Sue Breton


I grew up in the 50's and 60's in a Surrey village but left home to attend University in Swansea. In those days the Welsh universities didn't make you commit to your Honours subject until the end of the first year. I didn't know what I wanted to do. At one time I had wanted to join the Diplomatic Service but when I discovered that women were expected to leave if they married I decided it wasn't for me. Polite society would shun you if you lived with a man to whom you weren't married!

My 'A' Levels were in French, German and Latin. I'd wanted to do Maths but in those days you couldn't mix arts and science subjects. So in my first year I studied French, Politics and took Psychology simply because I was curious about it. And I never looked back. After my degree I went on to do in-service training in Clinical Psychology. I currently work for the NHS.

I raised five children, learnt to sail yachts in races and on long trips across the world, kept and still have horses, ring church bells, and could once do the Highland Fling and the Scottish sword dance. I have just about finished a three-year project renovating an old cottage to be my new home. This entailed learning to do lime hemp plastering among other things as my restricted budget meant I could only employ others for those things which I really couldn’t do myself. It was hard work and it felt never-ending at times. But now I sit and bask in the self-satisfied glow that comes from achievement and the knowledge that I personally know every inch of this building I call home.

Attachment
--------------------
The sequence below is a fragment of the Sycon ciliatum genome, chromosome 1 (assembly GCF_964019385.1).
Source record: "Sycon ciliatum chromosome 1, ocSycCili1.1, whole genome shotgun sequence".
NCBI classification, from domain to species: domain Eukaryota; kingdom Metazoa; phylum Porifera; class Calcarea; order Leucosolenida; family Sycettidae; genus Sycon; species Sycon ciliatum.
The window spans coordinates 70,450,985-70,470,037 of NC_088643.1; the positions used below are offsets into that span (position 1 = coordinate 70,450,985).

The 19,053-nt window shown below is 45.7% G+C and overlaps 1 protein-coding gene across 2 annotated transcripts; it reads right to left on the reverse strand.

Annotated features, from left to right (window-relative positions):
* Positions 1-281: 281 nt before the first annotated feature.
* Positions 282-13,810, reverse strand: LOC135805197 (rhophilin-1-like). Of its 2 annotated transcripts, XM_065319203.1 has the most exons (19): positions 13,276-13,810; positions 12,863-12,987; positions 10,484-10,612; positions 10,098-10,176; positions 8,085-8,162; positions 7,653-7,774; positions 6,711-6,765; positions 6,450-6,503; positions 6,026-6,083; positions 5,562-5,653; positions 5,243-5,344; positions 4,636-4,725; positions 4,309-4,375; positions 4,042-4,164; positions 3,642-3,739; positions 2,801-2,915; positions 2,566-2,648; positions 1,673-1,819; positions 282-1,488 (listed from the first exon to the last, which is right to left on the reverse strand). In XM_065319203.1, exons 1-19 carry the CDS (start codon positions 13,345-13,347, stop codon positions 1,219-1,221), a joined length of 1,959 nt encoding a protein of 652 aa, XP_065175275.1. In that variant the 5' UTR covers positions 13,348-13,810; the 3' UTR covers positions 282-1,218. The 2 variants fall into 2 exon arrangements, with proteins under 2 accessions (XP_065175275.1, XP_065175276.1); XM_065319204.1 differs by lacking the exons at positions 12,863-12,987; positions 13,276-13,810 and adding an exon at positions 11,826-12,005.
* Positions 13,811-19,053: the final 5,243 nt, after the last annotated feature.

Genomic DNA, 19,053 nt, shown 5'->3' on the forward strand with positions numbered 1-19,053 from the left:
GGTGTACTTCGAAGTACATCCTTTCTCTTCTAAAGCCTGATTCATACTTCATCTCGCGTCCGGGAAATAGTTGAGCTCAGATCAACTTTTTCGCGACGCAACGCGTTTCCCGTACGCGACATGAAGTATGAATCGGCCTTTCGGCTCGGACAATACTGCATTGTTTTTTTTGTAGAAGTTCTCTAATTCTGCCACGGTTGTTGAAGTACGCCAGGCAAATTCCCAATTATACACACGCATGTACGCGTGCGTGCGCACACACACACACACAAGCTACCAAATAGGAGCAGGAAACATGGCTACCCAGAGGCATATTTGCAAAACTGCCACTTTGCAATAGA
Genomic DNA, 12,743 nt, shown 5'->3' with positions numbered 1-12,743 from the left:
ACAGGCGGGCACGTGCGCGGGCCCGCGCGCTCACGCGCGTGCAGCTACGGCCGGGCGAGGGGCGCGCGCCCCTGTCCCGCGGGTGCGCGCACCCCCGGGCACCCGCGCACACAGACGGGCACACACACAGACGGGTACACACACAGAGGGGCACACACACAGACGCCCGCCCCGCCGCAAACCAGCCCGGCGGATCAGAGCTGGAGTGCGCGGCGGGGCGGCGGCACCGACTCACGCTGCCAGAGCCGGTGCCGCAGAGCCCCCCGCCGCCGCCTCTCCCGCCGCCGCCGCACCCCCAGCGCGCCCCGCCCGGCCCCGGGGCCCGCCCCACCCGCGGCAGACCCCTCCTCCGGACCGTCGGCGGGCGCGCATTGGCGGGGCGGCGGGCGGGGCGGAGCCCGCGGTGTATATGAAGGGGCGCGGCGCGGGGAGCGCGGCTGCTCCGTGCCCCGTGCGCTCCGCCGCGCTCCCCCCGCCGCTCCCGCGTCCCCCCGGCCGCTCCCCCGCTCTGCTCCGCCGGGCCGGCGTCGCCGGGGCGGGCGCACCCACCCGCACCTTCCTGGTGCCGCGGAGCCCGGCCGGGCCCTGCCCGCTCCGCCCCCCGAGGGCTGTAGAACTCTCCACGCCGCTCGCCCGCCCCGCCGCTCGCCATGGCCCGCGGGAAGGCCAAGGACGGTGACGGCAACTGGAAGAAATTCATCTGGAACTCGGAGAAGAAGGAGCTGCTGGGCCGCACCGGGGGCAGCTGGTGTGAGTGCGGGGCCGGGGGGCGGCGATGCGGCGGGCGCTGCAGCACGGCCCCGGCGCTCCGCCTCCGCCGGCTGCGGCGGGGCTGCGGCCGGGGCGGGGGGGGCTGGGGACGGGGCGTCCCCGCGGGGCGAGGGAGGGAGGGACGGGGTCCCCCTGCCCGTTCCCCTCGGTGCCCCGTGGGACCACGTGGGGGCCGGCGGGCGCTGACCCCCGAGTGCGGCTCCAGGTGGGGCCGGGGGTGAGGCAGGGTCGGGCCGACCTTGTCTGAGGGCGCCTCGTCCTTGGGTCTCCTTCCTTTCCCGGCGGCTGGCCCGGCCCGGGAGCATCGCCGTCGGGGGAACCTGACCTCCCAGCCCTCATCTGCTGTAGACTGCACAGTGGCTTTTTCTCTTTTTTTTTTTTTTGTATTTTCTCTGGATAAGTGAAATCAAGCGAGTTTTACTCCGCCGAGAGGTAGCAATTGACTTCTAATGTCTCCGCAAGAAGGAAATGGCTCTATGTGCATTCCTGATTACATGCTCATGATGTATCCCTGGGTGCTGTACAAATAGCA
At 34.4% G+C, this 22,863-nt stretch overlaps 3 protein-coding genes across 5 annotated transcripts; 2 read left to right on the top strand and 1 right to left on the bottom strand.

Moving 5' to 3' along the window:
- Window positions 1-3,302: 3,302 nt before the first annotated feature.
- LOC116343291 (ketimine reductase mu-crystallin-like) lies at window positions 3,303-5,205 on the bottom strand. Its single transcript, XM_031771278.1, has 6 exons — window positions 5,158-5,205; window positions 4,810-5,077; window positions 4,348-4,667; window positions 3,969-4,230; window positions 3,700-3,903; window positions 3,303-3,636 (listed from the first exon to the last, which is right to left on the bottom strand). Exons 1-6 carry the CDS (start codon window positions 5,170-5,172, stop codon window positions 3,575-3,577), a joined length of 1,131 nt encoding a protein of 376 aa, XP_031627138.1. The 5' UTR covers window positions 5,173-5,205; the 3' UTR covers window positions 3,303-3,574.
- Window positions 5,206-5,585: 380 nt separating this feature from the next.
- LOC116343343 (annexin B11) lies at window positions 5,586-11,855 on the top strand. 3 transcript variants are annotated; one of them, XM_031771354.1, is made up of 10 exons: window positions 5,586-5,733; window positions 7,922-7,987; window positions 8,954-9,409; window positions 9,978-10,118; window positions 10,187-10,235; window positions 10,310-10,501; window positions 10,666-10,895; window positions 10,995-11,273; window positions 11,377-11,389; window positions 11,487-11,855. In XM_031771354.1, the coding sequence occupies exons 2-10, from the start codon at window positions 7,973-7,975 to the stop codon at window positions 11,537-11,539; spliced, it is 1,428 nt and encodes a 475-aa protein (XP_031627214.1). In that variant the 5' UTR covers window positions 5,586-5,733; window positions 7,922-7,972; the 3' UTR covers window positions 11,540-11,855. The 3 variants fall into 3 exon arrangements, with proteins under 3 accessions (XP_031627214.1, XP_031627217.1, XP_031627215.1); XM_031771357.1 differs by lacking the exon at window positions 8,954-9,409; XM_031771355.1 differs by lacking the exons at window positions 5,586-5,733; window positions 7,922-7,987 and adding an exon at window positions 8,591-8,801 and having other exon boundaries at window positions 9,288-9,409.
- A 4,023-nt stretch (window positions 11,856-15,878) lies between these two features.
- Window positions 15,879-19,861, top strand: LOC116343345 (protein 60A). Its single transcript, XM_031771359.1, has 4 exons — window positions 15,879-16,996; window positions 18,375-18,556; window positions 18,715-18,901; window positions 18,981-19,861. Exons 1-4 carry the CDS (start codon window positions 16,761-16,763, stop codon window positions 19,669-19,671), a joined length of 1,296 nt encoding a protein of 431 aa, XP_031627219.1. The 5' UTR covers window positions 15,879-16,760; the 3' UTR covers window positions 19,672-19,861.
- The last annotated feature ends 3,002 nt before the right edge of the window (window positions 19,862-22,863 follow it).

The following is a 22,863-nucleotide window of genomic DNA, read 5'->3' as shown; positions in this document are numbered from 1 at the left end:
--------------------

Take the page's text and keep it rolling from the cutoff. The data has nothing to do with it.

At one time I attempted to write romantic fiction. I did get one title published by Rainbow Romances but I soon realised that I was unable to make my characters suffer sufficiently so reluctantly I gave up. I do still have a steamy novel about a riding school lurking somewhere on my hard drive and maybe one day I might feel a desire to revisit it and see if I can adapt it at all . . . I have contemplated writing a psychological thriller, but never seem to find a plot that satisfies me. So for now I stick to what I can do —writing psychology self help texts when I feel inspired.

Fortunately from childhood I had my own anxiety and obsessive tendencies. These later enabled me to use my own experiences to work out what did and didn't work therapeutically. When Jon Kabat Zinn introduced the concept of Mindfulness I took it up and then later when Acceptance and Commitment Therapy developed I felt I had come home.

I am about to retire from my NHS post where I have most recently been helping to launch the primary care mental health service in the area I work by developing psycho-educational courses among other things. I will be sad to leave as it will be the ending of another chapter in my life. But I will continue to offer my expertise to a wider audience through my website —what-to-do-about-anxiety